Bahiagrass (Paspalum notatum Flueggé) is a perennial warm-season turfgrass commonly grown in Louisiana. It can grow in a range of soil types and is especially adapted to areas with drier soil conditions. Compared to other warm-season turfgrass species, it has low water and nutrient requirements. These characteristics make bahiagrass a popular choice for areas along roadsides and highways. It establishes somewhat quickly and spreads primarily through seeds.
Bahiagrass is a coarse-textured turfgrass with medium-green leaves. Leaves sometimes are folded with sharply pointed tips and have sparse hairs and purpling at the base. Seed heads are composed of two spikes (stems of clustered flowers) that both attach at the flower stem to form a distinct V shape. Spikes are lined with tiny, dark brown-to-black flowers. Bahiagrass has deep and extensive root systems with robust, woody-like rhizomes (underground stems).
Soil Type: Grows in a range of soil types and can tolerate drier soil conditions.
Soil pH: Prefers slightly acidic soils (< pH 7), ideally between 5.5 to 7. Always follow soil test recommendations to achieve desired soil pH.
Light: Prefers full-sun areas.
Growth Rate: Growth is moderate and spreads through seed and rhizomes.
Tip: Before amending the soil, consider testing your soil at the LSU AgCenter Soil Testing and Plant Analysis Laboratory or contact your local extension office for more information.
Mowing and Traffic: Mow at 2.5 to 4 inches routinely during the growing season. Never remove more than one-third of the leaf blade height at one mowing. Mowing at the appropriate height is key in preventing scalping and reducing weed encroachment. Bahiagrass produces unsightly seed heads. Adjust mowing frequency as desired.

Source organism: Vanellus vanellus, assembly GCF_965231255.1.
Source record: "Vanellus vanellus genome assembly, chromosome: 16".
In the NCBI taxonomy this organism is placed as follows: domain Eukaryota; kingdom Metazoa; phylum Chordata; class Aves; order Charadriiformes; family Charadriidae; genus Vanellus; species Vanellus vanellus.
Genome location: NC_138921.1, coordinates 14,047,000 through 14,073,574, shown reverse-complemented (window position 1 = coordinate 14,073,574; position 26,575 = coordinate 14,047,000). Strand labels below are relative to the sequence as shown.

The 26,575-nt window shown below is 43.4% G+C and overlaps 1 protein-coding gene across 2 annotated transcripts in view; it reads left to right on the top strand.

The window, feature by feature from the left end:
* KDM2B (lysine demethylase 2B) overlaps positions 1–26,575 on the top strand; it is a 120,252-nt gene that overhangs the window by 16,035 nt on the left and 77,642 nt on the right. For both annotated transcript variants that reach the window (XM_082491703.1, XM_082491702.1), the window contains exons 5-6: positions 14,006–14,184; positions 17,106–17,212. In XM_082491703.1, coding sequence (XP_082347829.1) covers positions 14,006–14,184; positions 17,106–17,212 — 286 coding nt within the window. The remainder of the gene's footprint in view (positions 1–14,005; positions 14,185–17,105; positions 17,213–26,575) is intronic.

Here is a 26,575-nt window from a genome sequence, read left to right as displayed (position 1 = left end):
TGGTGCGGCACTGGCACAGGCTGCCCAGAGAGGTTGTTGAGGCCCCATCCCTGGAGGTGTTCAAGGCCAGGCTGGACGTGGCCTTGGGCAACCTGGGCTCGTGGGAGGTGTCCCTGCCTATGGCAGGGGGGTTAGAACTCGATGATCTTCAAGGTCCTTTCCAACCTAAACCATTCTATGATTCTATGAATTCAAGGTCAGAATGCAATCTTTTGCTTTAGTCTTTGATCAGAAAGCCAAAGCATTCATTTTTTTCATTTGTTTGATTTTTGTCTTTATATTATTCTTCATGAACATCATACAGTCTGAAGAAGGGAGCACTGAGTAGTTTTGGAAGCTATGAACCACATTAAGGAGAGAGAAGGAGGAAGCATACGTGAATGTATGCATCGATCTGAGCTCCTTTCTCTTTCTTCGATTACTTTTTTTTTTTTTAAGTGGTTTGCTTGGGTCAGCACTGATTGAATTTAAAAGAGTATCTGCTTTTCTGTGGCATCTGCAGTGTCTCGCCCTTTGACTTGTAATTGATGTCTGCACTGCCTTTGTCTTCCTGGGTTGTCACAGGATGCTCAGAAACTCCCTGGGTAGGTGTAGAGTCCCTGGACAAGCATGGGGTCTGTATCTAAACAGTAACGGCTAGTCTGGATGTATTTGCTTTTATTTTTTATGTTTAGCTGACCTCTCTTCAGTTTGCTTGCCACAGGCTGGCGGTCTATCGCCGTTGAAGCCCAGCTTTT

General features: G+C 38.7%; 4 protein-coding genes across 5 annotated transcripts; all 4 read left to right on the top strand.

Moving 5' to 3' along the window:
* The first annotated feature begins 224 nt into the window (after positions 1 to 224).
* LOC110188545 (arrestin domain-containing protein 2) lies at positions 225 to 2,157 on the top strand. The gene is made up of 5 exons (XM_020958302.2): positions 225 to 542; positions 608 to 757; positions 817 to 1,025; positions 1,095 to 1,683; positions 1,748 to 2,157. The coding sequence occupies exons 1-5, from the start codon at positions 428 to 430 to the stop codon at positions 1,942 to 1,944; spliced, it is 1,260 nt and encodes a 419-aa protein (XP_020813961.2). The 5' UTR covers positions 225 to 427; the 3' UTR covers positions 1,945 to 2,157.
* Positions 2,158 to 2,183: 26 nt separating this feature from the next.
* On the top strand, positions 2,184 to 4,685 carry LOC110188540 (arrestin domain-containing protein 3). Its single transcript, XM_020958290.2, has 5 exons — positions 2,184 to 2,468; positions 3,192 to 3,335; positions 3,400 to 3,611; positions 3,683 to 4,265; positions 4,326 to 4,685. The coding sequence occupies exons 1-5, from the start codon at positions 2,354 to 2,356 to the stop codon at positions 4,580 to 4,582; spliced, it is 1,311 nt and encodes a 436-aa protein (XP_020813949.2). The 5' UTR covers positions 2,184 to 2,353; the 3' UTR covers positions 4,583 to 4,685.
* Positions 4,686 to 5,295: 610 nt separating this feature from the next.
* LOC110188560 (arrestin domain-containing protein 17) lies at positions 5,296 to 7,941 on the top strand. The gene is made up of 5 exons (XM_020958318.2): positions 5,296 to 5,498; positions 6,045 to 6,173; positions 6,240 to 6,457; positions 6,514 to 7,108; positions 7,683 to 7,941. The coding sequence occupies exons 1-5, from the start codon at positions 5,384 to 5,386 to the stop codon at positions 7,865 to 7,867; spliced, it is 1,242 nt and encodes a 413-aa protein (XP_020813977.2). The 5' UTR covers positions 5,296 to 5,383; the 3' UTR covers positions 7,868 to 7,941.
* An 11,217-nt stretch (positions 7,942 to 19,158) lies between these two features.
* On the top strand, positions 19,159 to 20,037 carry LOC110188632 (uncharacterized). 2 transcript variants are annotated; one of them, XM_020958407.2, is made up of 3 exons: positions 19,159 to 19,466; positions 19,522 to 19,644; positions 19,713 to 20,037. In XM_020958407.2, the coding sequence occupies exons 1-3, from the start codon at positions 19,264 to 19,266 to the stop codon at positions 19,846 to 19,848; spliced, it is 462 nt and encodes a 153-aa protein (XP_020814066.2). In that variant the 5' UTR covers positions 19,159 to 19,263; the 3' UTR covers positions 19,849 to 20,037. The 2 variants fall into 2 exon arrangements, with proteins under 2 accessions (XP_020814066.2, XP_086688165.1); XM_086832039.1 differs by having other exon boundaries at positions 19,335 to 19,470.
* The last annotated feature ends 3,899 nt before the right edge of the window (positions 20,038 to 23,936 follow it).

Fertilization: Fertilize with up to 1 pound of nitrogen per 1,000 square feet per year. Fertilizer should be applied from mid-spring to summer. Never apply more than 1 pound of nitrogen per 1,000 square feet per application. Follow soil test recommendations for proper fertility.
Irrigation: Naturally occurring rainfall may provide sufficient water for maintaining a healthy turfgrass in normal years, but irrigation may need to be applied to prevent plant water stress during drought periods.
Dethatching and Aeration: Thatch does not typically develop in bahiagrass. Compaction can form more quickly on finer-textured soils and in areas where there is high traffic. Aeration needs to be performed in late spring to summer when the turfgrass is actively growing.
Establishing a bahiagrass lawn can be achieved through seed or sod, but bahiagrass is most commonly established in Louisiana through seeding. Sod is not traditionally available in Louisiana.
Seed: Select and purchase your desired seed. Follow the manufacturer’s labeled directions for seeding rate. Rake seeds into the soil surface to ensure good soil-to-seed contact. Irrigate until seeds germinate and as needed throughout establishment.
Download here: Louisiana Home Lawn Series: Bahiagrass 3624-NN
The LSU AgCenter and the LSU College of Agriculture